This monograph looks at how the inhabitants of Anegondi us and understand space in their own homes and within the village, visiting monuments and shrines for religious purposes. The work is multi-disciplinary, touching on the fields of ethnography, architecture and archaeology. It is intended to complement the work of Sugandha (1986) and the surveys of scholars currently working on the Vijayanagara Research Project, and to provide a stimulus for those wishing to conduct further research in the area. The main subject is the domestic housing and material culture found in the village of Anegondi. The volume is set out in two sections: Part One surveys the historical, social, religious and architectural context of Anegondi; Part Two consists of a catalogue of houses. These are followed by a set of appendices.
Chapter One introduces the village and describes the settlement layout, including the river, roads, market and burial grounds, as well as the village administration and the local governmental system. Ancient structures are examined briefly in the hope that this monograph will stimulate scholars to develop a greater interest in the history of Anegondi, and its relationship to the capital city of Vijayanagara just across the Tungabhadra.
Chapter Two presents brief details of caste, life cycle and economy, in order to provide an understanding of the people living in and around Anegondi. The castes which make up the village population are set out, and the many families with links to the royal lineage are presented. Occasional case studies are introduced to illustrate a particular marriage or death ceremony. Chapter Three on worship illustrates how villagers use the ancient monuments of Vijayanagara for religious purposes and pilgrimage. Case studies of various festivities are presented. A listing is also given of some of the religious buildings in and around Anegondi. Religious customs are set out which relate to the devotion of deities like Vishnu, Siva and the Goddess, and to daily practice in the home. The myths and legends that abound in relation to the site are mentioned, in particular those about the goddess Pampa and the Kishkindha chapter in the Ramayana.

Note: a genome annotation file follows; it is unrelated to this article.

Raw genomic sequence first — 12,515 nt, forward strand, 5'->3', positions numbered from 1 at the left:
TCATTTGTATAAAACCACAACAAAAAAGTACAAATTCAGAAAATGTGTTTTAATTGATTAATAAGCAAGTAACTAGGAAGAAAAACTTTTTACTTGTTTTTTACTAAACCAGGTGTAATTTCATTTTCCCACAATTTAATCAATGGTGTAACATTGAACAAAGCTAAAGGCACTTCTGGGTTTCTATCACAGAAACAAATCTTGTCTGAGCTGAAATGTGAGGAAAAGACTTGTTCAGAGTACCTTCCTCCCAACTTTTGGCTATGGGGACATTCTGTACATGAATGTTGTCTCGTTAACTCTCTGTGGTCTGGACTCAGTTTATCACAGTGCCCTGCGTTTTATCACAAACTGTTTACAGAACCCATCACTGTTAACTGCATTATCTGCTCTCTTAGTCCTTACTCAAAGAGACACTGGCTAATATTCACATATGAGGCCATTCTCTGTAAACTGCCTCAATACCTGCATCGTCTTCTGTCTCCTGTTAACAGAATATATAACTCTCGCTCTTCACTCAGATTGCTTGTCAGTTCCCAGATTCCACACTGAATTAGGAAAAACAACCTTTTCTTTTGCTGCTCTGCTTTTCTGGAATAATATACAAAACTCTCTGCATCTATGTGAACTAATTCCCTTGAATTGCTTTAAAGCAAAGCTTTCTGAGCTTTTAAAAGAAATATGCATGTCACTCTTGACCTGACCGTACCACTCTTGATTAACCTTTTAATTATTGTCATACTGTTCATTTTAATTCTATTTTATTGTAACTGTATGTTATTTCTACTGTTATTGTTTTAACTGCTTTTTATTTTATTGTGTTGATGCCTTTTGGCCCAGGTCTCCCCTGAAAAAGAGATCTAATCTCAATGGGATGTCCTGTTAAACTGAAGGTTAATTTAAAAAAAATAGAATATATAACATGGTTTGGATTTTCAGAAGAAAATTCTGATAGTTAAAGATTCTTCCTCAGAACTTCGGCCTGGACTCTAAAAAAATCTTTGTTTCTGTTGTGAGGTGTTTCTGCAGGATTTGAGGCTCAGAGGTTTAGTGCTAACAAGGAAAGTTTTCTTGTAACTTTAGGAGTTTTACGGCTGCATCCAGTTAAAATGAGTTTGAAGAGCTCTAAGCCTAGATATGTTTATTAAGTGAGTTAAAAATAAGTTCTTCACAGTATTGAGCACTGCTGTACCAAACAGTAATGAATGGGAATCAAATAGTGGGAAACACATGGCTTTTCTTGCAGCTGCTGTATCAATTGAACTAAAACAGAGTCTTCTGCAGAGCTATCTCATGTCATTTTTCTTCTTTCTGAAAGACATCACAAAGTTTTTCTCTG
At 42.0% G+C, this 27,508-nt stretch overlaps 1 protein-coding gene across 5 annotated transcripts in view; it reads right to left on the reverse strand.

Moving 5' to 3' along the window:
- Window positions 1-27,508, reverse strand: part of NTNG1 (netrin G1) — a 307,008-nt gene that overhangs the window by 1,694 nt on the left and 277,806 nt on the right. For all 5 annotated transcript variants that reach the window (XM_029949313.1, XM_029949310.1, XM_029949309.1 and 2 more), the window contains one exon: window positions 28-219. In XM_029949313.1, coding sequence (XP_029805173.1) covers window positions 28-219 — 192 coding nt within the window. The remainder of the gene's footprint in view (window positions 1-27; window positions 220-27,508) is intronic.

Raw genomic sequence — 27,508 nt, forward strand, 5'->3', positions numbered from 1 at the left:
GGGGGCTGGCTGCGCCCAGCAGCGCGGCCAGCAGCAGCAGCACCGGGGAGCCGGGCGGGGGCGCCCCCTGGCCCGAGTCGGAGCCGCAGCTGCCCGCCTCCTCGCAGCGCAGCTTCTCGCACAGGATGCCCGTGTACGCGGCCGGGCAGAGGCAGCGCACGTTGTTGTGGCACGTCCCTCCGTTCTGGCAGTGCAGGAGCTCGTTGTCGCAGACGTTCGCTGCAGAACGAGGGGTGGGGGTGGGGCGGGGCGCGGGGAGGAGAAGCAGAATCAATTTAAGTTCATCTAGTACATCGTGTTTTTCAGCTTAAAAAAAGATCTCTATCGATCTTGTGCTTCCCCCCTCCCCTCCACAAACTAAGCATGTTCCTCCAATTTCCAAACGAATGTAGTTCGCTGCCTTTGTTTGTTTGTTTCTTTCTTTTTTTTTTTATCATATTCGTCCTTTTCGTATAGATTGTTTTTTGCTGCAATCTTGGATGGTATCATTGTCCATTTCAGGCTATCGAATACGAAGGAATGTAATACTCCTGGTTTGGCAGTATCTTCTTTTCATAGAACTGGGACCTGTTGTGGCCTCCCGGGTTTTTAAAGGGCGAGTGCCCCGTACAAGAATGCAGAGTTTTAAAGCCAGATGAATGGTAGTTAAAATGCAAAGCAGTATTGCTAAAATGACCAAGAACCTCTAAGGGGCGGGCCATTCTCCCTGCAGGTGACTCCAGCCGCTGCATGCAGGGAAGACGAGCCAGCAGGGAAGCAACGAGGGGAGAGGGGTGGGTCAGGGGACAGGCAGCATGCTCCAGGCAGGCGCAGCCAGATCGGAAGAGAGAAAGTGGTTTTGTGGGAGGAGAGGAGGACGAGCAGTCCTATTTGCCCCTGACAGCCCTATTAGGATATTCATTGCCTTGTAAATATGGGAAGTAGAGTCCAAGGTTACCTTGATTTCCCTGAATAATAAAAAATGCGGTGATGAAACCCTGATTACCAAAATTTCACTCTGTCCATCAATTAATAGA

Chapter Four sets out the elements of house design and construction, and the way space is defined in vernacular dwellings. The survey was undertaken to illustrate a cross section of house types from all levels of society: those of extended and nuclear families, various castes, religions and economies. In each house where permission had been given to work, occupants were asked about the number of families living in the dwelling, their caste, occupation and kinship relations. Each dwelling was measured and photographed so that isometric drawings could be produced. The use of features and artifacts within a household was recorded. Social, historical and economic factors which affect the 'wide variation in house design, layout and construction are suggested in the final section.
The catalogue of house forms and room functions constitutes the main body of fieldwork undertaken at Anegondi. Over 50 houses have been described, varying from single-room dwellings to mansions occupied by descendants of the ruling lineage. A concordance of house types with the religion, cast and occupation of the inhabitants, a kinship chart for each house, a chronological summary, and a glossary of Indian terms are appended to the catalogue.
Send as free online greeting card
Email a Friend